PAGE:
What Do You Do When the Taliban is less corrupt than the Afghan Police Force?
On this day, July 14, 2009, the United States and its coalition partners have been engaged in the sands of Afghanistan for approximately 7 ½ years. Starting from the very first U.S. strike on Taliban strongholds in October of 2001 (one month after the Al’Qaeda-sponsored attacks on the World Trade Center and Pentagon), Washington has made it absolutely clear that defeating the Al’Qaeda terrorist organization is paramount to a broader success in the War on Terrorism.
So the reasoning goes, depriving the Taliban and other Islamic extremists from acquiring political power in the Middle East (or Southwest Asia) will allow for democratic governance to prosper among the people. With democracy established in Kabul, the Taliban Regime that was once so influential in the mid- 1990’s would lose its luster as a movement…exposing its leadership as the fanatical menace it really is. The main American objective would then be fully completed: democracy would be set up in Afghanistan, thus giving the Afghan population an incentive to abide by international law for the sake of international peace.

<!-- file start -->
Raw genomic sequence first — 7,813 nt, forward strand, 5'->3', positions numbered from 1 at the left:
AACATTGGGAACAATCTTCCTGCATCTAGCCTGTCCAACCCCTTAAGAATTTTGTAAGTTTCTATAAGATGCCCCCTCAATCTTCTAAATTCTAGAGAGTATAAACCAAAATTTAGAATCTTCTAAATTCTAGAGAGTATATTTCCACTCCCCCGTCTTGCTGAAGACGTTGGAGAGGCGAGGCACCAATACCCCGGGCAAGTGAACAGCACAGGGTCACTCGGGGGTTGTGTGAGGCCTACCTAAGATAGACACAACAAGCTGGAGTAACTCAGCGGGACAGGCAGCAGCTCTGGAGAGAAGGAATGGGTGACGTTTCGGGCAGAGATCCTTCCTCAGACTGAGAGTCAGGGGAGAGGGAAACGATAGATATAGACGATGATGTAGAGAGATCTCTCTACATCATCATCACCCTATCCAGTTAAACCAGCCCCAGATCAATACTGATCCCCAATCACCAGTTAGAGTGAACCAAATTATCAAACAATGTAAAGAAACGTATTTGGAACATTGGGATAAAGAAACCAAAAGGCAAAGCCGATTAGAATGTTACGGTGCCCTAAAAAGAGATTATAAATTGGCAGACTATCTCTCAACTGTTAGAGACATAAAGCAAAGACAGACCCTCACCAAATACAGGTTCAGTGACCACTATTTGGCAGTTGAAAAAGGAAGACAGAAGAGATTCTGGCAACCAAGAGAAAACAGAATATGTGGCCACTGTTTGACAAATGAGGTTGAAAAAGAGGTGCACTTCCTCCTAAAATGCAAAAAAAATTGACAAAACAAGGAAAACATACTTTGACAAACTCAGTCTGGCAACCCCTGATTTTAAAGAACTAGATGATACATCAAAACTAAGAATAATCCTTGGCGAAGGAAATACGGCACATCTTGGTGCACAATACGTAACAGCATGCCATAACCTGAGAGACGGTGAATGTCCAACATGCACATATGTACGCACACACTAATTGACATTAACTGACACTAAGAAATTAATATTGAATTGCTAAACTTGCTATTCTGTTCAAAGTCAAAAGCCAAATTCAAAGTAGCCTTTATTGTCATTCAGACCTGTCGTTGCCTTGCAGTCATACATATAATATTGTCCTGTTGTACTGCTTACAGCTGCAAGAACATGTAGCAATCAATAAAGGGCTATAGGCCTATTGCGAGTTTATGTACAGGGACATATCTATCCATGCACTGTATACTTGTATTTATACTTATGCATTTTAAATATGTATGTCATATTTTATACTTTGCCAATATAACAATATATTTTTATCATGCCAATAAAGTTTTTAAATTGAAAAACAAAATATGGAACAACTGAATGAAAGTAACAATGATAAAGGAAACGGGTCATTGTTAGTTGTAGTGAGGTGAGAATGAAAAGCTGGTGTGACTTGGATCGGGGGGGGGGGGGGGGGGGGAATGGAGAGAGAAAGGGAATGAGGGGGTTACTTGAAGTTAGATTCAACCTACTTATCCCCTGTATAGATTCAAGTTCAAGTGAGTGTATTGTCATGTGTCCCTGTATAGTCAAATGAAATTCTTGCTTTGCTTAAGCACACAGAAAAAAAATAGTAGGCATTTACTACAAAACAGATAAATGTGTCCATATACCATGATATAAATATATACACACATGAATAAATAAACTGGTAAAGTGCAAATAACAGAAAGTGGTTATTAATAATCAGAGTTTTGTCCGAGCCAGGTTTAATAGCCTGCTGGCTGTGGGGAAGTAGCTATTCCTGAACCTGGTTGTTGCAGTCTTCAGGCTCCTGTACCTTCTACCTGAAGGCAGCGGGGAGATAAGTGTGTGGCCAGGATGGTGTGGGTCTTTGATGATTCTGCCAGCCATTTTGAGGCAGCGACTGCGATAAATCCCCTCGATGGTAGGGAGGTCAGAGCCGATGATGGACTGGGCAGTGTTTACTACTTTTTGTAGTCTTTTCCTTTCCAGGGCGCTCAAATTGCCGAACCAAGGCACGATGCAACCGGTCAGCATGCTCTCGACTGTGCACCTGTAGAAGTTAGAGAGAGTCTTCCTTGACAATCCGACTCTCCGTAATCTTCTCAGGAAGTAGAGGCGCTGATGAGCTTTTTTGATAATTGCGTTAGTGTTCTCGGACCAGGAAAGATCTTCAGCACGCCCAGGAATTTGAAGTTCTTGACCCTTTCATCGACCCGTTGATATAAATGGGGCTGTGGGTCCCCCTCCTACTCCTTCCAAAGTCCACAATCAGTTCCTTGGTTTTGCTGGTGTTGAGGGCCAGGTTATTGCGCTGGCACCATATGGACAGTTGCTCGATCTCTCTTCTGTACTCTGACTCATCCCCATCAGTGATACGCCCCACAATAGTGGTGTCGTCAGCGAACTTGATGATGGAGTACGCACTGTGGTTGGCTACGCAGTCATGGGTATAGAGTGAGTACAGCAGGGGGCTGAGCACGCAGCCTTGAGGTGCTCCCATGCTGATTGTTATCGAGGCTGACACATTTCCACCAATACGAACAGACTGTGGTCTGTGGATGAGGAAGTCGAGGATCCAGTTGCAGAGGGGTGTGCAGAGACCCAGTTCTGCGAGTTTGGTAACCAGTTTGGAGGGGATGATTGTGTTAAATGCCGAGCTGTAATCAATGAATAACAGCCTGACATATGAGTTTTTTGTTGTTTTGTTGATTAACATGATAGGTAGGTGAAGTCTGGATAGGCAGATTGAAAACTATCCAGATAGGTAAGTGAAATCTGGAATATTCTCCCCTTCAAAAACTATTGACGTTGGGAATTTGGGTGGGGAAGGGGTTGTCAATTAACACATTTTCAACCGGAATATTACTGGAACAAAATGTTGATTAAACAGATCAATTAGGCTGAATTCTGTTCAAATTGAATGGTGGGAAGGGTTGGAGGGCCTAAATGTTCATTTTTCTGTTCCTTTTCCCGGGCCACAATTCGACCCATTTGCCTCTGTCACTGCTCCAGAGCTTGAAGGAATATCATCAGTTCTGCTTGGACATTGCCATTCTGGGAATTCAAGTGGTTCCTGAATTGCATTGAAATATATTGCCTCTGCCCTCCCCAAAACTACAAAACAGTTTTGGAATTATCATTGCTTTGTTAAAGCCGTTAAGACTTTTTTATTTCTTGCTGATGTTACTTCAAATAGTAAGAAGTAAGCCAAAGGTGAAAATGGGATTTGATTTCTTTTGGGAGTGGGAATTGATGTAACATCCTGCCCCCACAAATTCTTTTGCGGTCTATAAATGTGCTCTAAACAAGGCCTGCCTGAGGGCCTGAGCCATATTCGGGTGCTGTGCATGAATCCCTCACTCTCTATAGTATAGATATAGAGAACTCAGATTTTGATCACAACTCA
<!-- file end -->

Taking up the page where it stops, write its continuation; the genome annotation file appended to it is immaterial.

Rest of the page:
Indeed, this endeavor could be categorized as the biggest and boldest plan that Washington has formulated in modern history. If there was ever a challenge for the worlds remaining superpower, transforming a war-torn and anarchic society dominated into a modern nation-state fits this description.
Over the last seven years, tens of thousands of American troops have worked extensively with anti-Taliban warlords in the pursuit of this very same goal: uprooting the Taliban movement and driving them to the Afghanistan-Pakistan border. Fortunately, this strategy has been tremendously successful for the United States and its allies…paving the way for a young democratic government under President Hamid Karzai to flourish. Expanding the western way of life seemed all too easy for President George W. Bush in 2003, given the fact that both the Taliban and Al’Qaeda were severely degraded to pieces of their former self. It appeared at first glance that the extensive American-NATO ground campaign was quickly being accomplished.